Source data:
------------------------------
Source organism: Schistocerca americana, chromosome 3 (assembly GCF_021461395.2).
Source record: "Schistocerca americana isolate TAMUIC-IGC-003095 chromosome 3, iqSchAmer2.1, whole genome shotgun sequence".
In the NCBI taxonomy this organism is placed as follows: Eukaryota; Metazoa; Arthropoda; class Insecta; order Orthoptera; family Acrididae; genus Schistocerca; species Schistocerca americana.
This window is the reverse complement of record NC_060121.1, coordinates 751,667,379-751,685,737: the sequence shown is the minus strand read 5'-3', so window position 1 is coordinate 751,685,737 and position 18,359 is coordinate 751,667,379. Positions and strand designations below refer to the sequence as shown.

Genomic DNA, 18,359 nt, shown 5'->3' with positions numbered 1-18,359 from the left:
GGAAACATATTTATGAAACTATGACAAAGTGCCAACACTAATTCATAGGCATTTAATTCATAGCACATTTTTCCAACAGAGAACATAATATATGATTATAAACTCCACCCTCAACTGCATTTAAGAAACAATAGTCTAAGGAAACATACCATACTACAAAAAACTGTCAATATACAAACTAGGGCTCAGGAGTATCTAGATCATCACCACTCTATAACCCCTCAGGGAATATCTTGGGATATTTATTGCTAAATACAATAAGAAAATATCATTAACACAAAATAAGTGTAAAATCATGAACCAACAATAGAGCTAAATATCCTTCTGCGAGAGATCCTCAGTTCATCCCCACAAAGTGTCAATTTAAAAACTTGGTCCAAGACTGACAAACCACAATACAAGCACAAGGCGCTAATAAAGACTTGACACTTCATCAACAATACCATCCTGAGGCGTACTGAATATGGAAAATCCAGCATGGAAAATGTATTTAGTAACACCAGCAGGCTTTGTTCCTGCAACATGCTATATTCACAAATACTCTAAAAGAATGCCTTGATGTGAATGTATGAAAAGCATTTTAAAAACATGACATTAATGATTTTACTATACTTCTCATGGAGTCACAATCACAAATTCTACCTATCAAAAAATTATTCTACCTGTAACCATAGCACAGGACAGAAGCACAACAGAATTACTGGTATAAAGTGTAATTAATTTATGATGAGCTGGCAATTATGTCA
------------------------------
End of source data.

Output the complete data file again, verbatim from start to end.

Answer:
Source organism: Schistocerca americana, chromosome 3 (assembly GCF_021461395.2).
Source record: "Schistocerca americana isolate TAMUIC-IGC-003095 chromosome 3, iqSchAmer2.1, whole genome shotgun sequence".
In the NCBI taxonomy this organism is placed as follows: Eukaryota; Metazoa; Arthropoda; class Insecta; order Orthoptera; family Acrididae; genus Schistocerca; species Schistocerca americana.
This window is the reverse complement of record NC_060121.1, coordinates 751,667,379-751,685,737: the sequence shown is the minus strand read 5'-3', so window position 1 is coordinate 751,685,737 and position 18,359 is coordinate 751,667,379. Positions and strand designations below refer to the sequence as shown.

Genomic DNA, 18,359 nt, shown 5'->3' with positions numbered 1-18,359 from the left:
GGAAACATATTTATGAAACTATGACAAAGTGCCAACACTAATTCATAGGCATTTAATTCATAGCACATTTTTCCAACAGAGAACATAATATATGATTATAAACTCCACCCTCAACTGCATTTAAGAAACAATAGTCTAAGGAAACATACCATACTACAAAAAACTGTCAATATACAAACTAGGGCTCAGGAGTATCTAGATCATCACCACTCTATAACCCCTCAGGGAATATCTTGGGATATTTATTGCTAAATACAATAAGAAAATATCATTAACACAAAATAAGTGTAAAATCATGAACCAACAATAGAGCTAAATATCCTTCTGCGAGAGATCCTCAGTTCATCCCCACAAAGTGTCAATTTAAAAACTTGGTCCAAGACTGACAAACCACAATACAAGCACAAGGCGCTAATAAAGACTTGACACTTCATCAACAATACCATCCTGAGGCGTACTGAATATGGAAAATCCAGCATGGAAAATGTATTTAGTAACACCAGCAGGCTTTGTTCCTGCAACATGCTATATTCACAAATACTCTAAAAGAATGCCTTGATGTGAATGTATGAAAAGCATTTTAAAAACATGACATTAATGATTTTACTATACTTCTCATGGAGTCACAATCACAAATTCTACCTATCAAAAAATTATTCTACCTGTAACCATAGCACAGGACAGAAGCACAACAGAATTACTGGTATAAAGTGTAATTAATTTATGATGAGCTGGCAATTATGTCA